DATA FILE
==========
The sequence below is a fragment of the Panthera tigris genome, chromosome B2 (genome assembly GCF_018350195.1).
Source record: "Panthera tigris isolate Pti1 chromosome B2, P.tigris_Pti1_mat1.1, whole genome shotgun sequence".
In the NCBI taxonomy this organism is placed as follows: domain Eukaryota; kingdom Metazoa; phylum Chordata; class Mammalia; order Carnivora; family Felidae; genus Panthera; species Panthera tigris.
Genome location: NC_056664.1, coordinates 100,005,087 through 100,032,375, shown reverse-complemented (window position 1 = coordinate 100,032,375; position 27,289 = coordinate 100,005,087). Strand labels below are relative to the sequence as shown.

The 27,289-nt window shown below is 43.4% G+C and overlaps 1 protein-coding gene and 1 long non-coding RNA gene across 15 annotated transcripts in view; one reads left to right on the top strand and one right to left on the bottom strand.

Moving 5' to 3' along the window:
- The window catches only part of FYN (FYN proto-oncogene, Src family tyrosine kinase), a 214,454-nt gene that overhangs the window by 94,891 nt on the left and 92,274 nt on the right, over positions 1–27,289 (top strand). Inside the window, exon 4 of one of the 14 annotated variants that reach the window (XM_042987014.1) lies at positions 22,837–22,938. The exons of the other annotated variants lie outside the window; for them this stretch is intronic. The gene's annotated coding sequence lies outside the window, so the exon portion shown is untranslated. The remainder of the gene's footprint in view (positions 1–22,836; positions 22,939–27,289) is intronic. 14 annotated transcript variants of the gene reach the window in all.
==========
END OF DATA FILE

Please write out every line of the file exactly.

The sequence below is a fragment of the Panthera tigris genome, chromosome B2 (genome assembly GCF_018350195.1).
Source record: "Panthera tigris isolate Pti1 chromosome B2, P.tigris_Pti1_mat1.1, whole genome shotgun sequence".
In the NCBI taxonomy this organism is placed as follows: domain Eukaryota; kingdom Metazoa; phylum Chordata; class Mammalia; order Carnivora; family Felidae; genus Panthera; species Panthera tigris.
Genome location: NC_056664.1, coordinates 100,005,087 through 100,032,375, shown reverse-complemented (window position 1 = coordinate 100,032,375; position 27,289 = coordinate 100,005,087). Strand labels below are relative to the sequence as shown.

The 27,289-nt window shown below is 43.4% G+C and overlaps 1 protein-coding gene and 1 long non-coding RNA gene across 15 annotated transcripts in view; one reads left to right on the top strand and one right to left on the bottom strand.

Moving 5' to 3' along the window:
- The window catches only part of FYN (FYN proto-oncogene, Src family tyrosine kinase), a 214,454-nt gene that overhangs the window by 94,891 nt on the left and 92,274 nt on the right, over positions 1–27,289 (top strand). Inside the window, exon 4 of one of the 14 annotated variants that reach the window (XM_042987014.1) lies at positions 22,837–22,938. The exons of the other annotated variants lie outside the window; for them this stretch is intronic. The gene's annotated coding sequence lies outside the window, so the exon portion shown is untranslated. The remainder of the gene's footprint in view (positions 1–22,836; positions 22,939–27,289) is intronic. 14 annotated transcript variants of the gene reach the window in all.